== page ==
G.S. § 130A-152 (2001). Before a child can attend school, whether public or private, he or she must present a certificate of immunization. G.S. § 130A-155 (2001). There are two statutory exceptions to the requirement of immunization before a child can attend school in North Carolina: G.S. §§ 130A-156 and 130A-157. G.S. § 130A-156 deals with medical exemptions. The religious exemption, which is at issue here, reads as follows:         If the bona fide religious beliefs of . . . the parent, guardian, or person in loco parentis of a child are contrary to the immunization requirements contained in this Part, the . . . child shall be exempt from the requirements. Upon submission of a written statement of the bona fide religious beliefs and opposition to the immunization requirements, the person may attend the college, university, school or facility without presenting a certificate of immunization.

G.S. § 130A-157 (2001). Since its amendment and enactment in 1967, G.S. § 130A-157 has not been judicially applied or interpreted. Appellants here contend that they should be allowed to avail themselves of the exemption provided by G. S. § 130A-157 because their parental rights have not been extinguished and immunization violates their religious tenets. We disagree.
    In Prince v. Massachusetts, 321 U.S. 158, 88 L. Ed. 645 (1944), the United States Supreme Court mandated compliance with child immunization requirements despite religious protests. In the Prince case, the Supreme Court stated its firm support of immunizations: “The right to practice religion freely does not include liberty to expose the community or the child to communicable disease or the latter to ill health and death.” Prince, 321 U.S. at 166-67, 88 L. Ed. at 653. The Court noted its holding by stating that “neither rights of religion nor rights of parenthood are beyond limitation.” Prince, 321 U.S. at 166, 88 L. Ed. at 652.
    Our courts do not have a history of routinely ordering the performance of medical procedures on children without parental consent. However, when parents refuse to provide necessary medicalcare, their inaction can extinguish custody and support a finding of neglect. See In re Huber, 57 N.C. App. 453, 291 S.E.2d 916, appeal dismissed and disc. rev. denied, 306 N.C. 557, 294 S.E.2d 223 (1982). In Huber, the child had severe speech and hearing defects which were treatable by therapy and other medical care. The trial court ordered treatment despite the mother's protest, since the child had been adjudicated neglected. The Huber case allowed a judge to override a parent's objection to medical treatment when the reason for the adjudication of neglect was the lack of medical treatment itself. Here, the DSS workers found that the Stratton children were all in need of some kind of service, but the parental custody was not interrupted specifically because of a child's urgent medical need.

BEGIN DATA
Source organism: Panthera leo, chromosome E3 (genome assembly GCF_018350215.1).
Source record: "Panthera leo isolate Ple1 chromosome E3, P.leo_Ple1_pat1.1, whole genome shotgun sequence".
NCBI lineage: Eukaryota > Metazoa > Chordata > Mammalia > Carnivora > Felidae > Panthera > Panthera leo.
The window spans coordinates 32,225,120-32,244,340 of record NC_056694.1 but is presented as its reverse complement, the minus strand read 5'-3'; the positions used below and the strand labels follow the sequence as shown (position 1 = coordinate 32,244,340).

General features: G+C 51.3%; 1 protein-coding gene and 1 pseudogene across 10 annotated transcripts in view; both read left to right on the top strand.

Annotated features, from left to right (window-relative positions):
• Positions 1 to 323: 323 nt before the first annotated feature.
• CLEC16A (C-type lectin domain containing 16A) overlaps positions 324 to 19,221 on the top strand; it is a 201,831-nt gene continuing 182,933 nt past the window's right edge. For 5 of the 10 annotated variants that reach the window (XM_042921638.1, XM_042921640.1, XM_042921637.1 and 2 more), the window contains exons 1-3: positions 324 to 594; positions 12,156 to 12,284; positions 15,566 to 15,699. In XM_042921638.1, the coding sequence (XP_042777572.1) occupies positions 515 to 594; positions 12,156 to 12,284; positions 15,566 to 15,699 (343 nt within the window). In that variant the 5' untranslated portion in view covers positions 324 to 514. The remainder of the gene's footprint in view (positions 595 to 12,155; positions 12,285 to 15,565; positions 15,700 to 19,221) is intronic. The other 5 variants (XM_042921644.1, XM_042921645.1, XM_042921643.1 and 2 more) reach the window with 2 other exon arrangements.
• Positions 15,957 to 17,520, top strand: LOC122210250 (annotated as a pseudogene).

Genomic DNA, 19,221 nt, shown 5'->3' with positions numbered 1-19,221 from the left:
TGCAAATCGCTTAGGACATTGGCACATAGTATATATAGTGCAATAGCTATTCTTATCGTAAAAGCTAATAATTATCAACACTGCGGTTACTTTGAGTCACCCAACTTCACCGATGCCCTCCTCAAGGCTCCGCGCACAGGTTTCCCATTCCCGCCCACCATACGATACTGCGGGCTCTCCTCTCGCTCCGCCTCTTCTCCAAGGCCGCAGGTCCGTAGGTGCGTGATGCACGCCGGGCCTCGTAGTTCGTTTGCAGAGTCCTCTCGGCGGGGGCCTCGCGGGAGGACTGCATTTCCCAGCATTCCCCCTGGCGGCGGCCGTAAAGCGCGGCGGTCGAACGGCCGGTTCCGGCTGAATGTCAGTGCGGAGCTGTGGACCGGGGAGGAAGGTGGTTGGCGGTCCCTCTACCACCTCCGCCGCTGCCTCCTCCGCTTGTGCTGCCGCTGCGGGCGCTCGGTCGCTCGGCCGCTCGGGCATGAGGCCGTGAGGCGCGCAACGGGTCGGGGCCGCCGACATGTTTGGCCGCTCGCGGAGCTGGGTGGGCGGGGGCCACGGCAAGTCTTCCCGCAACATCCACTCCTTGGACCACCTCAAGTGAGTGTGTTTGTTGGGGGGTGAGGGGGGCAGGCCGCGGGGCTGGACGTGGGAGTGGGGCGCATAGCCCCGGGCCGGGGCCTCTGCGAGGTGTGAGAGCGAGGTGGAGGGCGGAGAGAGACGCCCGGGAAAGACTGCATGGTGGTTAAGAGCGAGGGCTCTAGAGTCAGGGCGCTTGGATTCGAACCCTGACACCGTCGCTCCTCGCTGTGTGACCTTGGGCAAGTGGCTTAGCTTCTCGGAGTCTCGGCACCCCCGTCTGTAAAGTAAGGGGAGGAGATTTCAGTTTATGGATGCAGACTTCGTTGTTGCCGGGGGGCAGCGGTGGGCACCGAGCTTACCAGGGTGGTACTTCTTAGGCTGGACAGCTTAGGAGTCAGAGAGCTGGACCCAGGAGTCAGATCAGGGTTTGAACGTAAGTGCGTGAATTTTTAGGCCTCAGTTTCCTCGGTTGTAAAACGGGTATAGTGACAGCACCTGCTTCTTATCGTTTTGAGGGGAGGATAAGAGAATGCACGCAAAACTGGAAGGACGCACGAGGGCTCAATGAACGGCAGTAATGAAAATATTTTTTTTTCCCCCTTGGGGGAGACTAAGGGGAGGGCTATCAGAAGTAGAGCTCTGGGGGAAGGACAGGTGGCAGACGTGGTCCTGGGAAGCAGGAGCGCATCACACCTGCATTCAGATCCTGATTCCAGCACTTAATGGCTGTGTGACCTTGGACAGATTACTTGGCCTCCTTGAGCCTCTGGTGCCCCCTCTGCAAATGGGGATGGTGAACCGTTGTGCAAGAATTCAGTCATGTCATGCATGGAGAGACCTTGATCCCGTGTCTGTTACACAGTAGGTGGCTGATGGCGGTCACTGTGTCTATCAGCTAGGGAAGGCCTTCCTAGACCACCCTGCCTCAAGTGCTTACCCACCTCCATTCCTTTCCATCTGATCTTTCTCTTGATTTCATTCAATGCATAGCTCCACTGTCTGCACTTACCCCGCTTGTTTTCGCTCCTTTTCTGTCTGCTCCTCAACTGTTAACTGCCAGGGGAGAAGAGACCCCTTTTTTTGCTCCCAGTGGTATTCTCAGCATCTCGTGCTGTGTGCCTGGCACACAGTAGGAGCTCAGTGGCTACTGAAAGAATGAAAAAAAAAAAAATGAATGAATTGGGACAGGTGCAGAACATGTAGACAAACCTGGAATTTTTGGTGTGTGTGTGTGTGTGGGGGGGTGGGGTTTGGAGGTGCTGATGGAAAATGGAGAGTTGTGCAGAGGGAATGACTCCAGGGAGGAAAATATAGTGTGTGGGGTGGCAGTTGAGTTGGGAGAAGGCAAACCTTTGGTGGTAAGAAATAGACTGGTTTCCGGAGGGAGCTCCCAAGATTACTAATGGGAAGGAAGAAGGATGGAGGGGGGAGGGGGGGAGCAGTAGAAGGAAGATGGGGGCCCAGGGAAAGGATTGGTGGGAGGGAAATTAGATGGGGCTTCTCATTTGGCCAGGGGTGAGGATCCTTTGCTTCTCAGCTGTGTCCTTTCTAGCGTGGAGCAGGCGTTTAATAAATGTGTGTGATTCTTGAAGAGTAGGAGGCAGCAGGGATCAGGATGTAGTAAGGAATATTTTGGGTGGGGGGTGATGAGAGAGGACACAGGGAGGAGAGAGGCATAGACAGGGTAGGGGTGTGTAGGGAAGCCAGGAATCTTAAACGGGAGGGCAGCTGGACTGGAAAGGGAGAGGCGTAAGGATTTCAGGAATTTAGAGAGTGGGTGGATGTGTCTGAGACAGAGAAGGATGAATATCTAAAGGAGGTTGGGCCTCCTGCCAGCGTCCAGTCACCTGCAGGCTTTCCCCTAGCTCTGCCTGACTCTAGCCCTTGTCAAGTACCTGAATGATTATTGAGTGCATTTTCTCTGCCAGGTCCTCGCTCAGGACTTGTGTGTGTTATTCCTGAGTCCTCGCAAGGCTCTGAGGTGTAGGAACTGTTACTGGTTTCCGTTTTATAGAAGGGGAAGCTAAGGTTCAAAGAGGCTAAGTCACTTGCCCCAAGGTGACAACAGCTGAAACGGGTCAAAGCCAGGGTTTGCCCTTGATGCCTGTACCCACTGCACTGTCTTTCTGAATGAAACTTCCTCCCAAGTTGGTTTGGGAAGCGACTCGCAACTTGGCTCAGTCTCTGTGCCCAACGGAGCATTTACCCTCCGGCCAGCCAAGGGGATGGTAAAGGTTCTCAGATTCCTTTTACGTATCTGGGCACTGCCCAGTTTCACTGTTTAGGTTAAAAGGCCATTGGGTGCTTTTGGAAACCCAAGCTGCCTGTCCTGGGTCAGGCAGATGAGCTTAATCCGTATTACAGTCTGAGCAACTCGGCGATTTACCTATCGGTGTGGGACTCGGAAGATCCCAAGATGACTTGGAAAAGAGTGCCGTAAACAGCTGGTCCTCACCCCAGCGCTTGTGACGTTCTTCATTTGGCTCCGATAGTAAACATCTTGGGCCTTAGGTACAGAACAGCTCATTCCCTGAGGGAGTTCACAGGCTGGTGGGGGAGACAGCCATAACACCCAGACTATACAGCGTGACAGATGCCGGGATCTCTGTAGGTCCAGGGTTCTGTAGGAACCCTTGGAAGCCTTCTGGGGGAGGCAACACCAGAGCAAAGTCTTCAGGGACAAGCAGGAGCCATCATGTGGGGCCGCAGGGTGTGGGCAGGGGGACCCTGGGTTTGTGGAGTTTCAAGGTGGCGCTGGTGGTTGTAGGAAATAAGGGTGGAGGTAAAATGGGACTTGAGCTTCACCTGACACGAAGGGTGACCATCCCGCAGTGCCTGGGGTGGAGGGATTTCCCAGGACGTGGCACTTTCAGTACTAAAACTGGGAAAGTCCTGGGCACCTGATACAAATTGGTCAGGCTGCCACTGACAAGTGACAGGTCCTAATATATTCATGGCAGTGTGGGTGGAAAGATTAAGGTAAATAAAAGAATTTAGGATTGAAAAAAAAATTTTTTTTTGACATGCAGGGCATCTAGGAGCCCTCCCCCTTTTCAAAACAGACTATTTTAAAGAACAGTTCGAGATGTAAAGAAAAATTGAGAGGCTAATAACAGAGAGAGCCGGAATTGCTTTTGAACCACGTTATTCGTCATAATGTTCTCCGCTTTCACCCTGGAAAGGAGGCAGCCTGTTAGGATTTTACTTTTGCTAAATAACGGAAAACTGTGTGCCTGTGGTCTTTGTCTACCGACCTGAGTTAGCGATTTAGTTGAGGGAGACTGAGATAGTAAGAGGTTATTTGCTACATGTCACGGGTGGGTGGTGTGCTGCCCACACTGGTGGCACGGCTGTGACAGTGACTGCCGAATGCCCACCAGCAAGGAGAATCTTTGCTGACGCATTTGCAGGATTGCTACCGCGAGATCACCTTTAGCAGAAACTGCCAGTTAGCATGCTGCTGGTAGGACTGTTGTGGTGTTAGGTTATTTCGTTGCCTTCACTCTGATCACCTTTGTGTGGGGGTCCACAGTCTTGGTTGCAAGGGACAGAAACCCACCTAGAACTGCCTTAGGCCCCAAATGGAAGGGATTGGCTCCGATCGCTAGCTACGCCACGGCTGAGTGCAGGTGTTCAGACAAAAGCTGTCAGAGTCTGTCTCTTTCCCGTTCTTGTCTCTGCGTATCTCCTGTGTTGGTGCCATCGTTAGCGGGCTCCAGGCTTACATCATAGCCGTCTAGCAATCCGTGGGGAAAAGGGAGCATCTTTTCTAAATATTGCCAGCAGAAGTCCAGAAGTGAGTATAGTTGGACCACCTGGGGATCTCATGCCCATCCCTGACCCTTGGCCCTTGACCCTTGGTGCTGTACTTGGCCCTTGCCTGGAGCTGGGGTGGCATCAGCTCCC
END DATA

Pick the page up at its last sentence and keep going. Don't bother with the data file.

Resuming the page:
Appellants argue that because there is no medical emergency or other strong need for immunization, their objections to immunization should take precedence over the trial court's order. We agree that the parental rights of care, custody, and control over a child are held in high regard and will not be interfered with lightly. “It is cardinal with us that the custody, care and nurture of the child reside first in the parents.” Prince, 321 U.S. at 166, 88 L. Ed. at 652.
    However, when the parents' actions towards their child are contrary to the child's best interest or against the public interest, the state may interfere with the usual parental prerogatives as to their children:
        [T]he natural and legal right of parents to the custody, companionship, control andbringing up of their children is not absolute. It may be interfered with or denied for substantial and sufficient reason, and it is subject to judicial control when the interest and welfare of the children require it.